The first time I walk by a padaria in Brazil, I couldn’t figure out how I was supposed to step inside. I’ve visited hundreds of bakeries, boulangeries, panaderías or 面包店 around the world and the process is usually straightforward if you’ve ever pushed, pulled or slid a door open before. Hell, plenty of bakeries just leave the door open because the smell of freshly baked bread increases foot traffic.
I was stumped for a few second. A turnstile was standing between bread and me. Should I jump it like a Parisian subway user?
“Aperte o botão.”
Oh. So that’s how it works. Smart.
So you press a—usually green—button and the machine spits out a “comanda,” a large plastic card with a barcode and a two- or three-digit number.
Keep it with you. I repeat, keep it with you—this is your new identity, you’re now “518,” “023” or whatever. If you lose your comanda, you will never be able to leave the bakery again, which would be…—fuck, great idea. Must lose comanda one of these days.
When you buy bread, for instance—smart move in a bakery—you will need to show the comanda or give the number and your purchase will be charged on it. Other items you may pick up, typically anything with a barcode, will be scanned at the cash register.
Ready to pay? Your items and comanda will be scanned, then to exit you will have to insert the comanda into the machine and wait for the green light.
Many bakeries have the turnstile system but others don’t and I’ve never been able to figure out why. It’s not a regional thing—just another Brazilian mystery. Interestingly, also note that bakeries operate on two models—they either close very early and all weekend or stay open very late, sometimes 24/7.
Padarias in Brazil are often more than just bakeries. Sure, they sell bread and baked goods but “deli” or “emporios” also sell savoury snacks, pizza, coffee, cigarettes, cheese, cold cuts, basic groceries and more.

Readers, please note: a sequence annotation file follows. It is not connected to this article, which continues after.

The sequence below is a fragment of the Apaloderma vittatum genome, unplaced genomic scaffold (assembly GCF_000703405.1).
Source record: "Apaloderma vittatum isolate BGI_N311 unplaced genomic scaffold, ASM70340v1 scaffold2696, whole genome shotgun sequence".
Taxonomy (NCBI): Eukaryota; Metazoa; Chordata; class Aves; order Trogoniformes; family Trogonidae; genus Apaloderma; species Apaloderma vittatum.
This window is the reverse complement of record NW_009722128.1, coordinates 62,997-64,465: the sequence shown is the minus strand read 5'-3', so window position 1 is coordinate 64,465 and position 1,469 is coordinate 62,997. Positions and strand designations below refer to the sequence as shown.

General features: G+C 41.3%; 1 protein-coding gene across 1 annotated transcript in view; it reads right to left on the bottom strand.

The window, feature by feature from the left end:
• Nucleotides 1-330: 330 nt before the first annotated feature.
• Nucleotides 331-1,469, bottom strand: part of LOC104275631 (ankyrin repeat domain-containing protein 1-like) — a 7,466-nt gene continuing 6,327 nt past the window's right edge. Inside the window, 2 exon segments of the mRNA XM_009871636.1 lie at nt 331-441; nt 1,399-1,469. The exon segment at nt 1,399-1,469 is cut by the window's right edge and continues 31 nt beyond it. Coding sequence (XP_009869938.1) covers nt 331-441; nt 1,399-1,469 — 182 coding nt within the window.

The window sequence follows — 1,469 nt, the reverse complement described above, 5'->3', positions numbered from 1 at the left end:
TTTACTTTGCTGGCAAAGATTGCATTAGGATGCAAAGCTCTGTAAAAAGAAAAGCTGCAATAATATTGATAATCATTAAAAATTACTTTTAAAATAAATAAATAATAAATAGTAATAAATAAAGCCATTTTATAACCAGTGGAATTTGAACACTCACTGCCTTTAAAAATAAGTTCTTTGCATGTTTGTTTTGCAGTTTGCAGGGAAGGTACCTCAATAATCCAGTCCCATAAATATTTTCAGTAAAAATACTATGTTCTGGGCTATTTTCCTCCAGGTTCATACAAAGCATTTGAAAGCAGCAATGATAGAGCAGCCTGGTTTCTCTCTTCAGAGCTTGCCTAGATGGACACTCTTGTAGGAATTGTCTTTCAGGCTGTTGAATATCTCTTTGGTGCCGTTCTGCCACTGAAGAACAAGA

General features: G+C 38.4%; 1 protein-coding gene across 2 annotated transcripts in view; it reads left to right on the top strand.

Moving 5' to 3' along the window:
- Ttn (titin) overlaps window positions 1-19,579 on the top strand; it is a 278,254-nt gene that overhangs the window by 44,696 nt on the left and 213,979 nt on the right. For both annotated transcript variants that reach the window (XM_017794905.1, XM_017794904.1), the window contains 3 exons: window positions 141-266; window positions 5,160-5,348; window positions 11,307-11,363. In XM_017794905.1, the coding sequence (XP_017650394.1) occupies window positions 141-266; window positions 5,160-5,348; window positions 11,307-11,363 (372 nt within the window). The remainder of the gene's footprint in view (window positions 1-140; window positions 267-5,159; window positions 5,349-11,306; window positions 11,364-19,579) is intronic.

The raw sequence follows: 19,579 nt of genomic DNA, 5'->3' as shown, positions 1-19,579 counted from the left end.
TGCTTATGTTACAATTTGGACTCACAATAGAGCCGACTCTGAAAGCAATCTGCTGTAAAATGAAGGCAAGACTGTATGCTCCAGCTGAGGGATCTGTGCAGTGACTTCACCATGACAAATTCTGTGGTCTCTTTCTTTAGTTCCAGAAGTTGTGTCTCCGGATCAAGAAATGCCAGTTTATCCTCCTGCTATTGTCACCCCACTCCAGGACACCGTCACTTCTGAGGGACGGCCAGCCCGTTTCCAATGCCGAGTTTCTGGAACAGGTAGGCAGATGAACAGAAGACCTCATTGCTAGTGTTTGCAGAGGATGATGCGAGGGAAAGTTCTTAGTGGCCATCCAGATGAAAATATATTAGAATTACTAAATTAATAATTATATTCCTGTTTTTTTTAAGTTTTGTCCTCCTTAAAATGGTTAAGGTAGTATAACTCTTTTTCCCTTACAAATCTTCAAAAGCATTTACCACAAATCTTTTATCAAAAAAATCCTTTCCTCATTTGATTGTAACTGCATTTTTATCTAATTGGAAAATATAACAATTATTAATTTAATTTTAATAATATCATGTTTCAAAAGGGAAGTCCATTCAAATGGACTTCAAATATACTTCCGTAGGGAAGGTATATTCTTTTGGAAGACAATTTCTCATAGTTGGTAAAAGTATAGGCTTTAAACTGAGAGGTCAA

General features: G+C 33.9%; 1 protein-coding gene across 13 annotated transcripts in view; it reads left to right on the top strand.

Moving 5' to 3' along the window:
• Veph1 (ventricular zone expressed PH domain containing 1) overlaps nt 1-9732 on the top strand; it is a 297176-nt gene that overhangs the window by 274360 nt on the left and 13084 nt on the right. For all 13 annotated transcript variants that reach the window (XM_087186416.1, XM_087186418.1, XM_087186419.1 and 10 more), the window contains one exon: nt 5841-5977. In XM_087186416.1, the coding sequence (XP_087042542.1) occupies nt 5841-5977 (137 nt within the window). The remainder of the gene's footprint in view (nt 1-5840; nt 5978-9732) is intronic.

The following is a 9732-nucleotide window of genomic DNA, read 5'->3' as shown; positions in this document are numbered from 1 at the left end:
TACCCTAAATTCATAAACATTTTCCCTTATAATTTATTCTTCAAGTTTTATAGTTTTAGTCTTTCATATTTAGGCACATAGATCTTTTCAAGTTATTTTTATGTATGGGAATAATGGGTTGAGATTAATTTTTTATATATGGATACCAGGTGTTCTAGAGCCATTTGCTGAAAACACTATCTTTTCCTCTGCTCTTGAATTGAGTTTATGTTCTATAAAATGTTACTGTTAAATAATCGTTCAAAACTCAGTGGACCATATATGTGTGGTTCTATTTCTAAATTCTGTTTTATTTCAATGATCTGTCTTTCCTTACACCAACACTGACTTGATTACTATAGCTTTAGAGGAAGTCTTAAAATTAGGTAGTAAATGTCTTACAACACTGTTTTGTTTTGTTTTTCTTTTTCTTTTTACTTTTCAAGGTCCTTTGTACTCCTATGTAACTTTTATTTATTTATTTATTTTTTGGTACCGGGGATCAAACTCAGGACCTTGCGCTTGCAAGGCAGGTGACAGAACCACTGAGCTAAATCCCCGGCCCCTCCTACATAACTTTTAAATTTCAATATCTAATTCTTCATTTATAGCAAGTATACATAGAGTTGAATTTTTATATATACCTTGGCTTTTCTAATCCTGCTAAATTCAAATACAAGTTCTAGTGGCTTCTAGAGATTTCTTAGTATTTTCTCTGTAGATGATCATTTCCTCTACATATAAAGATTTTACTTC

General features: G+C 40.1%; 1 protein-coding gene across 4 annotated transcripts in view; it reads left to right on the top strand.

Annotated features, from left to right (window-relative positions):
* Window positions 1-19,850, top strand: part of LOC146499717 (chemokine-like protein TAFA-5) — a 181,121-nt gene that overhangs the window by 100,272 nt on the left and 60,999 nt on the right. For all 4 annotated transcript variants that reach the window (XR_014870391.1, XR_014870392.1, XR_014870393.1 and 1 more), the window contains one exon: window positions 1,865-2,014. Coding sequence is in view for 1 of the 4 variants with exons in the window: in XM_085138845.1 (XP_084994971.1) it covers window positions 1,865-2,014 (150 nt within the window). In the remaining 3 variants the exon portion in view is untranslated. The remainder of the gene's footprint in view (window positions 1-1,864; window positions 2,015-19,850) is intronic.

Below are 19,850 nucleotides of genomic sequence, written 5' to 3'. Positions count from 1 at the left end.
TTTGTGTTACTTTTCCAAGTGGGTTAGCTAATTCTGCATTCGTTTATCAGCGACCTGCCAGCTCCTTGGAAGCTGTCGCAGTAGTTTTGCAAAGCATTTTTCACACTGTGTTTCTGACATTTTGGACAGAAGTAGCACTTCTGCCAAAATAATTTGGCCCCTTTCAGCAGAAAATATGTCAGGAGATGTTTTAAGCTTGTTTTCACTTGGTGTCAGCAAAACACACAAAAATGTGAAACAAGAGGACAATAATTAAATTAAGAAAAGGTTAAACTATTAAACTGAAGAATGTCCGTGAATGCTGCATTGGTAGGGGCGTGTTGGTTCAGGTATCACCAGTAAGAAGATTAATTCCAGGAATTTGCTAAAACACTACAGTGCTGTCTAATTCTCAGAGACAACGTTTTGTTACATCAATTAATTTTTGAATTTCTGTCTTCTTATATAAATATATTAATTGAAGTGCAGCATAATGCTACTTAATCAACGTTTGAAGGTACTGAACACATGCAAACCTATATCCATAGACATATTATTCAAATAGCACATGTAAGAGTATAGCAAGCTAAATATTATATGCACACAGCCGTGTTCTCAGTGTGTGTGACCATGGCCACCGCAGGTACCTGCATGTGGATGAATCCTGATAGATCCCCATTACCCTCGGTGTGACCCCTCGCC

Some padarias also have comida por quilo which is an awesome way to eat a cheap, balanced and interesting meal. “Pay by weight” restaurants make a lot more sense to me than the ubiquitous “all-you-can-eat” buffets in North America.
There are amazing comida por quilo in all Brazilian cities. Since lunch is typically the bigger meal of the day, it’s often the most expensive one but there’s more selection. After 3 p.m., lunch food is often discounted and if the place stays open until dinner, chances are the only option will be a selection of hearty soups.
I usually go to the comida por quilo at noon and take it to go—containers are available—to eat it for dinner, the bigger meal of the day for me. I’ve made awesome plates of rice or cuscus (semolina) with bacalhau (cod fish), tilapia or salmão, baked or grilled veggies, grilled brown sugar bananas and more.
In the Nordeste, I ate a lot of baked or boiled macaxeira (yuca), farofa (toasted cassava) and moqueca (fish or banana stew with palm oil, coconut milk, tomatoes, onions, garlic, lime and coriander).
One of the most interesting foods I’ve discovered is tapioca—as in sweet or savoury tapioca pancakes.
You can eat tapioca anywhere in Brazil but it’s mostly popular in the Nordeste where there’s a tapioca stand every two metres. Moistened tapioca flour is spread on a hot plate—wait a minute or two for the flour to meld together, same for the other side, then wrap around a sweet or savoury filling. Popular options include coconut and shredded meat; coconut, ham and cheese; coco, egg and cheese, etc. The top sweet fillings are banana and chocolate or cheese and goiabada.
A tapioca is around $2-$3 and it’s very filling.
What does it taste like? It’s… strange, actually, because tapioca has a completely neutral flavour. The texture is very chewy, a bit like Chinese glutinous sweet rice. I suspect it’s a trendy food right now because it’s gluten free…
Alright, time to warm up my dinner.
Yep, comida por quilo, once again.